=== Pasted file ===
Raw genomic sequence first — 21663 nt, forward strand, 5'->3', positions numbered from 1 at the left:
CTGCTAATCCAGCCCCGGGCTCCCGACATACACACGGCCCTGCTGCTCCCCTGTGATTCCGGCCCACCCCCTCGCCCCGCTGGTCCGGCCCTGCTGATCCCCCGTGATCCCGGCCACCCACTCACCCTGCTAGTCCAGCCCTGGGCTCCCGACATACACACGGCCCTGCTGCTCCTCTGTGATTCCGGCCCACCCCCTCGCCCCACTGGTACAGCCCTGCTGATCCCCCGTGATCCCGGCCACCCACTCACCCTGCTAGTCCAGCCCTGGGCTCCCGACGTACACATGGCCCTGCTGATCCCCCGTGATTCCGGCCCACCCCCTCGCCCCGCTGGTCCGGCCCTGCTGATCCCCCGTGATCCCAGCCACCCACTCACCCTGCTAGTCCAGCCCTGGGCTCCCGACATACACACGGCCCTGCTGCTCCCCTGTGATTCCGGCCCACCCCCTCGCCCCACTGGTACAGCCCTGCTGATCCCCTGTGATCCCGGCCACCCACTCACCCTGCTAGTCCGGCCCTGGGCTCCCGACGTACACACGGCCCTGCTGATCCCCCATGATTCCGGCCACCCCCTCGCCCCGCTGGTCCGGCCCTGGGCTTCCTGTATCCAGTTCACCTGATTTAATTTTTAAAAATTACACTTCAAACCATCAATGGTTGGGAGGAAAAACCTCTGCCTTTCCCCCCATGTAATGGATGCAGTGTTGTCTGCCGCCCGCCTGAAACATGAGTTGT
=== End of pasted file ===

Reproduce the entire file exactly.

Raw genomic sequence first — 21663 nt, forward strand, 5'->3', positions numbered from 1 at the left:
CTGCTAATCCAGCCCCGGGCTCCCGACATACACACGGCCCTGCTGCTCCCCTGTGATTCCGGCCCACCCCCTCGCCCCGCTGGTCCGGCCCTGCTGATCCCCCGTGATCCCGGCCACCCACTCACCCTGCTAGTCCAGCCCTGGGCTCCCGACATACACACGGCCCTGCTGCTCCTCTGTGATTCCGGCCCACCCCCTCGCCCCACTGGTACAGCCCTGCTGATCCCCCGTGATCCCGGCCACCCACTCACCCTGCTAGTCCAGCCCTGGGCTCCCGACGTACACATGGCCCTGCTGATCCCCCGTGATTCCGGCCCACCCCCTCGCCCCGCTGGTCCGGCCCTGCTGATCCCCCGTGATCCCAGCCACCCACTCACCCTGCTAGTCCAGCCCTGGGCTCCCGACATACACACGGCCCTGCTGCTCCCCTGTGATTCCGGCCCACCCCCTCGCCCCACTGGTACAGCCCTGCTGATCCCCTGTGATCCCGGCCACCCACTCACCCTGCTAGTCCGGCCCTGGGCTCCCGACGTACACACGGCCCTGCTGATCCCCCATGATTCCGGCCACCCCCTCGCCCCGCTGGTCCGGCCCTGGGCTTCCTGTATCCAGTTCACCTGATTTAATTTTTAAAAATTACACTTCAAACCATCAATGGTTGGGAGGAAAAACCTCTGCCTTTCCCCCCATGTAATGGATGCAGTGTTGTCTGCCGCCCGCCTGAAACATGAGTTGT